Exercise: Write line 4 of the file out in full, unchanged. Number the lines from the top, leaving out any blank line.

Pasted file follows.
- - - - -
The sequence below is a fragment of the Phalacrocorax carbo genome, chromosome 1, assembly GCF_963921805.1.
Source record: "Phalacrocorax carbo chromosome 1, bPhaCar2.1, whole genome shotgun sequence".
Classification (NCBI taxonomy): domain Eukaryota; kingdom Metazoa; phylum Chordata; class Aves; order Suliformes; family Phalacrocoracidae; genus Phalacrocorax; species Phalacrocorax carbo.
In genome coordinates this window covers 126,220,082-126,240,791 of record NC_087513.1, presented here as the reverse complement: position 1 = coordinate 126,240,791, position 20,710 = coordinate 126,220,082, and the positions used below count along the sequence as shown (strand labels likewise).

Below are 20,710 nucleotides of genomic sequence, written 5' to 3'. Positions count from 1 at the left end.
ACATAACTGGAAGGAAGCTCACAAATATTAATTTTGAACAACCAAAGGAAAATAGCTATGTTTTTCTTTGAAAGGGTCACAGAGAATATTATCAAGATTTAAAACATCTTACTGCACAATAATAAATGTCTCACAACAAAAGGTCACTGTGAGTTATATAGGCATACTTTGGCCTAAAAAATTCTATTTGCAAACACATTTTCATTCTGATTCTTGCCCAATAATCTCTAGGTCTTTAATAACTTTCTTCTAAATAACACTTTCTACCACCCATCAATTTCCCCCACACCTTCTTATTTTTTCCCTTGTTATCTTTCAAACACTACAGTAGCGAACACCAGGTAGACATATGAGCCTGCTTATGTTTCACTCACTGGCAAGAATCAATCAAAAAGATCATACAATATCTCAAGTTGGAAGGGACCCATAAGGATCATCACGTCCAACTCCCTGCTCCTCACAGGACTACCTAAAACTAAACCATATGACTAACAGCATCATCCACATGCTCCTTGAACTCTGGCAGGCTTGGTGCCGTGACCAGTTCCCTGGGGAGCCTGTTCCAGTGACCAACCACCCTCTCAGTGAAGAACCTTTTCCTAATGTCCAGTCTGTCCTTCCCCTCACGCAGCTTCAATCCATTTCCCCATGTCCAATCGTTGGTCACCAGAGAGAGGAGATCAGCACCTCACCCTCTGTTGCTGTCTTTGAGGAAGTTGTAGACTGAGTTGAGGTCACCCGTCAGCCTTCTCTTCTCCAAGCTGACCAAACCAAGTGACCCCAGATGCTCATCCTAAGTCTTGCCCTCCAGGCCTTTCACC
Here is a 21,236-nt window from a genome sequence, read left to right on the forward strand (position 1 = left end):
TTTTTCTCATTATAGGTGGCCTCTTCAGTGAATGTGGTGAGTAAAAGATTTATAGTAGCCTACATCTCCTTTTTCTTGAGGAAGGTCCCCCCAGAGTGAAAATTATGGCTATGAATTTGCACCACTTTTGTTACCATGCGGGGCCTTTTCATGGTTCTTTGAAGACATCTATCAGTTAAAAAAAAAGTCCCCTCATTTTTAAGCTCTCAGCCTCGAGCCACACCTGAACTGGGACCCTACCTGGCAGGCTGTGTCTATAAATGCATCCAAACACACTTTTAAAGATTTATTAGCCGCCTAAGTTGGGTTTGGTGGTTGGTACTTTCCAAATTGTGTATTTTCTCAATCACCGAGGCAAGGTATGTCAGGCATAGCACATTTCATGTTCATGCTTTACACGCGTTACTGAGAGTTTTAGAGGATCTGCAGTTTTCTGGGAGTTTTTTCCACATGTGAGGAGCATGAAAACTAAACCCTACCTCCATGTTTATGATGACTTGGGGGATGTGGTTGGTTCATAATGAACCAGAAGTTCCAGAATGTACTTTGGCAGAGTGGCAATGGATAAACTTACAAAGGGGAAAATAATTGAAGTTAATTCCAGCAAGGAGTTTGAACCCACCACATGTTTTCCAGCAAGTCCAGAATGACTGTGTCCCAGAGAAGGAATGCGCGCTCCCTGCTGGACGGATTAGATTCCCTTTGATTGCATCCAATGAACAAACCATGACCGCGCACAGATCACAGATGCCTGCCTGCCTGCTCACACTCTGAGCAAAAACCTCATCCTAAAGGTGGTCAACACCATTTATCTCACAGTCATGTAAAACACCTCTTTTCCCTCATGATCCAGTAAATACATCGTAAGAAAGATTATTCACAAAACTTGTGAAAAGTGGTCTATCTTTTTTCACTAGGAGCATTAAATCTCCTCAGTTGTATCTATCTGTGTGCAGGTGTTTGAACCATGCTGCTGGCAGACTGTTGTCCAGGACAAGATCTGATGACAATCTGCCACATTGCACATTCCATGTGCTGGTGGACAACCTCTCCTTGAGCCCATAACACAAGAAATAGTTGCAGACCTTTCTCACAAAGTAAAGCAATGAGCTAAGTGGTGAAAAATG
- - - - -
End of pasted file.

In genome coordinates this window covers 126,220,082-126,240,791 of record NC_087513.1, presented here as the reverse complement: position 1 = coordinate 126,240,791, position 20,710 = coordinate 126,220,082, and the positions used below count along the sequence as shown (strand labels likewise).